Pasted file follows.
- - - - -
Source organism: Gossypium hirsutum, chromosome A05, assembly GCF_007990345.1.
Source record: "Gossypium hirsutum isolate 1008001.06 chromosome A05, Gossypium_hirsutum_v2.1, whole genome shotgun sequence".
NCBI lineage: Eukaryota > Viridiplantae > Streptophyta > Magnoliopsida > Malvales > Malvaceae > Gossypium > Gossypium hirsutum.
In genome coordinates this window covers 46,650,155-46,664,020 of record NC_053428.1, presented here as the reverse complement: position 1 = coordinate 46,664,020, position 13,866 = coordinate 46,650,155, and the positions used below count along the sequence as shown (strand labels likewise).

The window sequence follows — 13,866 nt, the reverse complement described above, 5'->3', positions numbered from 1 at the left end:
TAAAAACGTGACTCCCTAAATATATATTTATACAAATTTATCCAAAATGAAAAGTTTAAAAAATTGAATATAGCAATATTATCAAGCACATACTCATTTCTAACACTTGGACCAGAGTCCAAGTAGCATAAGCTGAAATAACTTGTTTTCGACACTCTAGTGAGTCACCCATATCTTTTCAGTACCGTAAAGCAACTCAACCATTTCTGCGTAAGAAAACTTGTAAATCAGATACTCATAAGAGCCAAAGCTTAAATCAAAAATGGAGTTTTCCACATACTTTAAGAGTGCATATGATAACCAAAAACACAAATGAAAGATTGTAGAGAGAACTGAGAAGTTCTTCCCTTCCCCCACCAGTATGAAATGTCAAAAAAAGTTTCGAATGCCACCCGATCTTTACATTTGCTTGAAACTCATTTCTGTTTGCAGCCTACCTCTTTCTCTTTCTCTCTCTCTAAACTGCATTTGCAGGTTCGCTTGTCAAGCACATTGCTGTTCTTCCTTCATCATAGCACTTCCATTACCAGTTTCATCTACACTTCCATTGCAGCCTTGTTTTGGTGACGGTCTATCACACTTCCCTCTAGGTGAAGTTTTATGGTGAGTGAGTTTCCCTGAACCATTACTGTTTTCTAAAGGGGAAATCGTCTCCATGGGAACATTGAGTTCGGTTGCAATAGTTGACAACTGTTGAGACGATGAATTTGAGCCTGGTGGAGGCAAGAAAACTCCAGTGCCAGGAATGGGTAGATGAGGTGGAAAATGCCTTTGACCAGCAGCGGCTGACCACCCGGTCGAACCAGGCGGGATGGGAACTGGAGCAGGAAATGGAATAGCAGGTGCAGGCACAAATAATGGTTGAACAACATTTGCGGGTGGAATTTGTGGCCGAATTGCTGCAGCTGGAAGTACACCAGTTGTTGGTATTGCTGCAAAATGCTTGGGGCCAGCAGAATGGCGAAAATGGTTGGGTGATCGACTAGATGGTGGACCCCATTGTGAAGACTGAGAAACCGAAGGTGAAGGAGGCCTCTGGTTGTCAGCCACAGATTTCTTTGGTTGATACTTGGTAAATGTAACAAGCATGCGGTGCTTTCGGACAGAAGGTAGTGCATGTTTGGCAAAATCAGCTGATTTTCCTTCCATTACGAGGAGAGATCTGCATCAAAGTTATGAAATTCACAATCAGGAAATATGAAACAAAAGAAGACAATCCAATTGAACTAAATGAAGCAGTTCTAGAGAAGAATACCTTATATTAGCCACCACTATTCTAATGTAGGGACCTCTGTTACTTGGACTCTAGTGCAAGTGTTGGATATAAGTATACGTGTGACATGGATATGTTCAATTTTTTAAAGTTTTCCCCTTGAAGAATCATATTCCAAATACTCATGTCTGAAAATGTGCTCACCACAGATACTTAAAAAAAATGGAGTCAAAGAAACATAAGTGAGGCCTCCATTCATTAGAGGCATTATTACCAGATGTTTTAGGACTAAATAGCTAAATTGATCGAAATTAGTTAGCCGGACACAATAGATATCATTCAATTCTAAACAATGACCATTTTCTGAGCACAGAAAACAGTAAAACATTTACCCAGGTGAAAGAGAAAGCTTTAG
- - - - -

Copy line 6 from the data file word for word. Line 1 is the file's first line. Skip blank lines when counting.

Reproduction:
TAAAAACGTGACTCCCTAAATATATATTTATACAAATTTATCCAAAATGAAAAGTTTAAAAAATTGAATATAGCAATATTATCAAGCACATACTCATTTCTAACACTTGGACCAGAGTCCAAGTAGCATAAGCTGAAATAACTTGTTTTCGACACTCTAGTGAGTCACCCATATCTTTTCAGTACCGTAAAGCAACTCAACCATTTCTGCGTAAGAAAACTTGTAAATCAGATACTCATAAGAGCCAAAGCTTAAATCAAAAATGGAGTTTTCCACATACTTTAAGAGTGCATATGATAACCAAAAACACAAATGAAAGATTGTAGAGAGAACTGAGAAGTTCTTCCCTTCCCCCACCAGTATGAAATGTCAAAAAAAGTTTCGAATGCCACCCGATCTTTACATTTGCTTGAAACTCATTTCTGTTTGCAGCCTACCTCTTTCTCTTTCTCTCTCTCTAAACTGCATTTGCAGGTTCGCTTGTCAAGCACATTGCTGTTCTTCCTTCATCATAGCACTTCCATTACCAGTTTCATCTACACTTCCATTGCAGCCTTGTTTTGGTGACGGTCTATCACACTTCCCTCTAGGTGAAGTTTTATGGTGAGTGAGTTTCCCTGAACCATTACTGTTTTCTAAAGGGGAAATCGTCTCCATGGGAACATTGAGTTCGGTTGCAATAGTTGACAACTGTTGAGACGATGAATTTGAGCCTGGTGGAGGCAAGAAAACTCCAGTGCCAGGAATGGGTAGATGAGGTGGAAAATGCCTTTGACCAGCAGCGGCTGACCACCCGGTCGAACCAGGCGGGATGGGAACTGGAGCAGGAAATGGAATAGCAGGTGCAGGCACAAATAATGGTTGAACAACATTTGCGGGTGGAATTTGTGGCCGAATTGCTGCAGCTGGAAGTACACCAGTTGTTGGTATTGCTGCAAAATGCTTGGGGCCAGCAGAATGGCGAAAATGGTTGGGTGATCGACTAGATGGTGGACCCCATTGTGAAGACTGAGAAACCGAAGGTGAAGGAGGCCTCTGGTTGTCAGCCACAGATTTCTTTGGTTGATACTTGGTAAATGTAACAAGCATGCGGTGCTTTCGGACAGAAGGTAGTGCATGTTTGGCAAAATCAGCTGATTTTCCTTCCATTACGAGGAGAGATCTGCATCAAAGTTATGAAATTCACAATCAGGAAATATGAAACAAAAGAAGACAATCCAATTGAACTAAATGAAGCAGTTCTAGAGAAGAATACCTTATATTAGCCACCACTATTCTAATGTAGGGACCTCTGTTACTTGGACTCTAGTGCAAGTGTTGGATATAAGTATACGTGTGACATGGATATGTTCAATTTTTTAAAGTTTTCCCCTTGAAGAATCATATTCCAAATACTCATGTCTGAAAATGTGCTCACCACAGATACTTAAAAAAAATGGAGTCAAAGAAACATAAGTGAGGCCTCCATTCATTAGAGGCATTATTACCAGATGTTTTAGGACTAAATAGCTAAATTGATCGAAATTAGTTAGCCGGACACAATAGATATCATTCAATTCTAAACAATGACCATTTTCTGAGCACAGAAAACAGTAAAACATTTACCCAGGTGAAAGAGAAAGCTTTAG